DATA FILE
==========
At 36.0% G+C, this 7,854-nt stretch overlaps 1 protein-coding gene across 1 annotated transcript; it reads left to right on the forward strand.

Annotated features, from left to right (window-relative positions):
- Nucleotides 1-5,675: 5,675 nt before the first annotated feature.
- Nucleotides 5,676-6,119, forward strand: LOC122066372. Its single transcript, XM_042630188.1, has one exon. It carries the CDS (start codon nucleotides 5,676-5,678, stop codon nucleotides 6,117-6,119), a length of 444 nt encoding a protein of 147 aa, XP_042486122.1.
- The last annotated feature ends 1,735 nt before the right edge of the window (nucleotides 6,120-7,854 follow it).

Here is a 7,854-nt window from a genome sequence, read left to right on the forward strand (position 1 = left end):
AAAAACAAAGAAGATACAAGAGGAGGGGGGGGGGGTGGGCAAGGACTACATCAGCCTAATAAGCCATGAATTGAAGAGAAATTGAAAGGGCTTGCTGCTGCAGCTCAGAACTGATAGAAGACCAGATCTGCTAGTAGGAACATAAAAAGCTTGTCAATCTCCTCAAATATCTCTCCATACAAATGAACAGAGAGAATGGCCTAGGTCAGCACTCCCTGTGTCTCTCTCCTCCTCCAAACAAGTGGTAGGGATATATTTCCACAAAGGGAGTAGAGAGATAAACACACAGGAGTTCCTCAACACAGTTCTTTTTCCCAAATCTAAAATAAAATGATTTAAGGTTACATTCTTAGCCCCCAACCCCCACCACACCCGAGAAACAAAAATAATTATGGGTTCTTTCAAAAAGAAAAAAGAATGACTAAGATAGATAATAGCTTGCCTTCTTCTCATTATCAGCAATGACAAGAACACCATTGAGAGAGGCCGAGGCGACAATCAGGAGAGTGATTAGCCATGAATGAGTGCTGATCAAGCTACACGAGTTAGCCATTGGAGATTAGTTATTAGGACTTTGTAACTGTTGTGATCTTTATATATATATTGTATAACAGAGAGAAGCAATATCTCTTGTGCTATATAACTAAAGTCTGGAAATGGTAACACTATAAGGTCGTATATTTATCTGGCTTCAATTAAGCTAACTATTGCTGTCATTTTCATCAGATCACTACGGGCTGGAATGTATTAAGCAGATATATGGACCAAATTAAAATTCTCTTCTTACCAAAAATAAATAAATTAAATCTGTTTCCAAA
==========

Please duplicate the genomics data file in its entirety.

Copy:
At 36.0% G+C, this 7,854-nt stretch overlaps 1 protein-coding gene across 1 annotated transcript; it reads left to right on the forward strand.

Annotated features, from left to right (window-relative positions):
- Nucleotides 1-5,675: 5,675 nt before the first annotated feature.
- Nucleotides 5,676-6,119, forward strand: LOC122066372. Its single transcript, XM_042630188.1, has one exon. It carries the CDS (start codon nucleotides 5,676-5,678, stop codon nucleotides 6,117-6,119), a length of 444 nt encoding a protein of 147 aa, XP_042486122.1.
- The last annotated feature ends 1,735 nt before the right edge of the window (nucleotides 6,120-7,854 follow it).

Here is a 7,854-nt window from a genome sequence, read left to right on the forward strand (position 1 = left end):
AAAAACAAAGAAGATACAAGAGGAGGGGGGGGGGGTGGGCAAGGACTACATCAGCCTAATAAGCCATGAATTGAAGAGAAATTGAAAGGGCTTGCTGCTGCAGCTCAGAACTGATAGAAGACCAGATCTGCTAGTAGGAACATAAAAAGCTTGTCAATCTCCTCAAATATCTCTCCATACAAATGAACAGAGAGAATGGCCTAGGTCAGCACTCCCTGTGTCTCTCTCCTCCTCCAAACAAGTGGTAGGGATATATTTCCACAAAGGGAGTAGAGAGATAAACACACAGGAGTTCCTCAACACAGTTCTTTTTCCCAAATCTAAAATAAAATGATTTAAGGTTACATTCTTAGCCCCCAACCCCCACCACACCCGAGAAACAAAAATAATTATGGGTTCTTTCAAAAAGAAAAAAGAATGACTAAGATAGATAATAGCTTGCCTTCTTCTCATTATCAGCAATGACAAGAACACCATTGAGAGAGGCCGAGGCGACAATCAGGAGAGTGATTAGCCATGAATGAGTGCTGATCAAGCTACACGAGTTAGCCATTGGAGATTAGTTATTAGGACTTTGTAACTGTTGTGATCTTTATATATATATTGTATAACAGAGAGAAGCAATATCTCTTGTGCTATATAACTAAAGTCTGGAAATGGTAACACTATAAGGTCGTATATTTATCTGGCTTCAATTAAGCTAACTATTGCTGTCATTTTCATCAGATCACTACGGGCTGGAATGTATTAAGCAGATATATGGACCAAATTAAAATTCTCTTCTTACCAAAAATAAATAAATTAAATCTGTTTCCAAA